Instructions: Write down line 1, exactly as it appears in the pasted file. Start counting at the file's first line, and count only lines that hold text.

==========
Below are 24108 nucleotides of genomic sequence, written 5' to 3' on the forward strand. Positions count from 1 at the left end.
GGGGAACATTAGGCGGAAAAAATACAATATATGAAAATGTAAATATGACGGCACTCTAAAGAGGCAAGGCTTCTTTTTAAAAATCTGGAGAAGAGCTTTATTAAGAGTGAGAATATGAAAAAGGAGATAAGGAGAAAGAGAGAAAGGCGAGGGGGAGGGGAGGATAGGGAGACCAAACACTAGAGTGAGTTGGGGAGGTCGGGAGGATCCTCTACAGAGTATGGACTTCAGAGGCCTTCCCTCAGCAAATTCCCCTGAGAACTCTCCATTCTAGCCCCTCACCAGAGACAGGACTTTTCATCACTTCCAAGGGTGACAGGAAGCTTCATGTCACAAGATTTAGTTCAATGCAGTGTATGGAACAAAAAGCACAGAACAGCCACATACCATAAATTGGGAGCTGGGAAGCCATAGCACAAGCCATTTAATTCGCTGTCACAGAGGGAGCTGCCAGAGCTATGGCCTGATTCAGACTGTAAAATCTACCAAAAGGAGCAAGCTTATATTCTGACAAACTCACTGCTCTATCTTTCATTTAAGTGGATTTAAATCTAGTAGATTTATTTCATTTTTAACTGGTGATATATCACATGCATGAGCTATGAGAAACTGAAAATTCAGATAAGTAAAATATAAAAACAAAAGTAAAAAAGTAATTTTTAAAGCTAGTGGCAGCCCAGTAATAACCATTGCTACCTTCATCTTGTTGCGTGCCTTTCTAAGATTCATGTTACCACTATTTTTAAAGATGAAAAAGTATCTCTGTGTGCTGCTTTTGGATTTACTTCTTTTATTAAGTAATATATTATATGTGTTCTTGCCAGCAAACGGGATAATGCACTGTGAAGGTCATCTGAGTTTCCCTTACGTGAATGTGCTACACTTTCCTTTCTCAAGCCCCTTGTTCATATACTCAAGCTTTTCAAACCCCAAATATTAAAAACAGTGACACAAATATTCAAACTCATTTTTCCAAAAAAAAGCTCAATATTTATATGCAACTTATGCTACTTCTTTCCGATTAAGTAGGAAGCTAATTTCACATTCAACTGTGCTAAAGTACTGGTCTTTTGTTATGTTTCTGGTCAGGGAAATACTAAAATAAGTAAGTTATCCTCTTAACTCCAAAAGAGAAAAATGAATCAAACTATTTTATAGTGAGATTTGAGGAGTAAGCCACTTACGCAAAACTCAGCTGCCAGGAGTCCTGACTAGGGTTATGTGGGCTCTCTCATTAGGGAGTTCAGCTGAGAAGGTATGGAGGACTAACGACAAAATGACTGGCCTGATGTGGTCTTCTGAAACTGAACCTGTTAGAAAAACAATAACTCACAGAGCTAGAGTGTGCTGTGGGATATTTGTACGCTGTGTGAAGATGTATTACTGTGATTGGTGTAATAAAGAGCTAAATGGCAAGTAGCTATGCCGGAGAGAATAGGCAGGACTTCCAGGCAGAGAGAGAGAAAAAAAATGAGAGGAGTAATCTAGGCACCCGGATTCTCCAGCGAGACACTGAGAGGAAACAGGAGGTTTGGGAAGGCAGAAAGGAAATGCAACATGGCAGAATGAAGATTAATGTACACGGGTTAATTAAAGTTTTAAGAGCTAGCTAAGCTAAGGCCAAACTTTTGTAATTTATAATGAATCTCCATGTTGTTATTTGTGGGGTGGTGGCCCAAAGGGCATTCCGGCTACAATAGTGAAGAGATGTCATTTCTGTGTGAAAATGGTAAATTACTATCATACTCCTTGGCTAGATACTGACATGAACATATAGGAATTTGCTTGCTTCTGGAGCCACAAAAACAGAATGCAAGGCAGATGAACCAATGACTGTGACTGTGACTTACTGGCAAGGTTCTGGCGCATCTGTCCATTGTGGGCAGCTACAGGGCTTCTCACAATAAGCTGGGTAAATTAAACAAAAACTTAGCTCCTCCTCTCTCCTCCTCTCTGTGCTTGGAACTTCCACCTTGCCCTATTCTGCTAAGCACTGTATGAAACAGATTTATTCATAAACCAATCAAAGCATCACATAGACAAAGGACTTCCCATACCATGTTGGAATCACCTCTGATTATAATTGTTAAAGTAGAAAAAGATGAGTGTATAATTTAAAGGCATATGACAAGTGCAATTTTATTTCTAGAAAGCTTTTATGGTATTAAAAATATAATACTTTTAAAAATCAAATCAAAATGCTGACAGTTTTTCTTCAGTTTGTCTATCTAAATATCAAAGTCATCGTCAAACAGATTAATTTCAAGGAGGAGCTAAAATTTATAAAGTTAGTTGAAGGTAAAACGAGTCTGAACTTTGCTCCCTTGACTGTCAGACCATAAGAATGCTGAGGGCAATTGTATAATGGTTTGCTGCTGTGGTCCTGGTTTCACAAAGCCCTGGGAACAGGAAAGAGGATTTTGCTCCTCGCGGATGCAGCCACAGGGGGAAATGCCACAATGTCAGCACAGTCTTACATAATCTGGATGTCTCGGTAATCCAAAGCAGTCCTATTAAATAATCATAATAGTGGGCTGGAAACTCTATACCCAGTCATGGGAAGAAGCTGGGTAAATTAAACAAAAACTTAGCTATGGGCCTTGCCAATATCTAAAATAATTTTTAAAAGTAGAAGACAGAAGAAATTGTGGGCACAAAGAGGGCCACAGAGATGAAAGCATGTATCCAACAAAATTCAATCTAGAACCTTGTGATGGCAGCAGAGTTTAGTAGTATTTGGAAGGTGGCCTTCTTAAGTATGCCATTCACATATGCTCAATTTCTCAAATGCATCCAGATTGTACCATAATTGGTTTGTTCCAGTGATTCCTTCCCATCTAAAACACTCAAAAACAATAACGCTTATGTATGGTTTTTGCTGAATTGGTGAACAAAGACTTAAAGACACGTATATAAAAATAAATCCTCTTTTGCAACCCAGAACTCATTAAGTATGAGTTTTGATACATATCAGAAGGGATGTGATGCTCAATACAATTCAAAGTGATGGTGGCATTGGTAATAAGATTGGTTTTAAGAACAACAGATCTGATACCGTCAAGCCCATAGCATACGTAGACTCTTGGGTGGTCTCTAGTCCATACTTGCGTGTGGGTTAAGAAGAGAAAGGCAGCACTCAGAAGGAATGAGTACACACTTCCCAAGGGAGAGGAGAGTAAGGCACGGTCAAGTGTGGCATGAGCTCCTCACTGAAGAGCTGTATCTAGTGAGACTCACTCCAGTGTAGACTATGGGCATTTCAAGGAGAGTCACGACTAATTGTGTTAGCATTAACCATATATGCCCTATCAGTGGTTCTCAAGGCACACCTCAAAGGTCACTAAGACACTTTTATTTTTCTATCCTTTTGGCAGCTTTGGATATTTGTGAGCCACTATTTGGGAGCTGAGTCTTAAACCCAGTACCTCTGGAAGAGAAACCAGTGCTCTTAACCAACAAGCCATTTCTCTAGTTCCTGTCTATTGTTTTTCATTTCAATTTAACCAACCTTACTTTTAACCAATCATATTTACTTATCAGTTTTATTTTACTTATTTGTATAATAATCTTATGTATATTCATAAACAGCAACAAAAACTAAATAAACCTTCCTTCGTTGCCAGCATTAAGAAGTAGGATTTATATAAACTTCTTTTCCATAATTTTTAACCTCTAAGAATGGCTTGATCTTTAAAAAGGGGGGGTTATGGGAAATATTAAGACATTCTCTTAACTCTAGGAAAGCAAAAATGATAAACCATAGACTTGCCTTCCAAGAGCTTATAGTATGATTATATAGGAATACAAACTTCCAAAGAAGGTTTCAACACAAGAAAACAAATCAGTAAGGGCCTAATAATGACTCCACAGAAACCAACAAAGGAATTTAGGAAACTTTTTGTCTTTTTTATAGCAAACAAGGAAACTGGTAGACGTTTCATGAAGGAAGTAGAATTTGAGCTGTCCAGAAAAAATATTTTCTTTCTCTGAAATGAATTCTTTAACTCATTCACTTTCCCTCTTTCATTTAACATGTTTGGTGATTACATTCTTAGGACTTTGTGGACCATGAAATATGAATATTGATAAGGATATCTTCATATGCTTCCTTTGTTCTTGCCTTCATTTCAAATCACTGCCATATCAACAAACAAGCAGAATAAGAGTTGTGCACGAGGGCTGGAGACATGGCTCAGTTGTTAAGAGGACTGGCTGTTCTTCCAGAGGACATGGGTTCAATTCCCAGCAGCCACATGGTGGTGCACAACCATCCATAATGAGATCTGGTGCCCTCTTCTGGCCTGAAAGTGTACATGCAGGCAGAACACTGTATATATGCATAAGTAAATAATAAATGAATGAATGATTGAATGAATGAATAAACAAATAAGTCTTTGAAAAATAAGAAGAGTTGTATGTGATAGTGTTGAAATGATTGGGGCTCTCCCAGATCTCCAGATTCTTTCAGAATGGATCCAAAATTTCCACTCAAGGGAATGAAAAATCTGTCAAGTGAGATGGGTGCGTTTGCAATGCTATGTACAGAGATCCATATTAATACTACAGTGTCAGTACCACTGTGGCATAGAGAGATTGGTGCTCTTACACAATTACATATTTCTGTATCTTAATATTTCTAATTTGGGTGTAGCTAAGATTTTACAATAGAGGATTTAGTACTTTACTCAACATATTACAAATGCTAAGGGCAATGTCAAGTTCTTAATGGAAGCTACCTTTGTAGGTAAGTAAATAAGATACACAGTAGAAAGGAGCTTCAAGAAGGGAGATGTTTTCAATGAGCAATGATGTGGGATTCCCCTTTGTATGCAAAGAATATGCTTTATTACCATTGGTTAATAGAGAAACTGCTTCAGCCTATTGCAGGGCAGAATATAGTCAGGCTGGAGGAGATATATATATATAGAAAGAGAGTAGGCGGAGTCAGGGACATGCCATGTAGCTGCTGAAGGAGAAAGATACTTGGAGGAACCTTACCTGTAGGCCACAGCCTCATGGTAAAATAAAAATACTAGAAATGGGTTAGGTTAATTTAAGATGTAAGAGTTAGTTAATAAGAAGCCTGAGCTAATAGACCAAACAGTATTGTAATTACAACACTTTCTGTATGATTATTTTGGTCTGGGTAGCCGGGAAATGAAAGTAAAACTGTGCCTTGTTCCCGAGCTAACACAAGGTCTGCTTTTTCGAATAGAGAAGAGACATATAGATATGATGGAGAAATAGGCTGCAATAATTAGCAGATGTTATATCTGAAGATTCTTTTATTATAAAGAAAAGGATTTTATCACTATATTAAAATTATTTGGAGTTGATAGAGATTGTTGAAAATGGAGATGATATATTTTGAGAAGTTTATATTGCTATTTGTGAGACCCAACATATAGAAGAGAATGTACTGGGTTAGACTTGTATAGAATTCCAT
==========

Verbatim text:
Below are 24108 nucleotides of genomic sequence, written 5' to 3' on the forward strand. Positions count from 1 at the left end.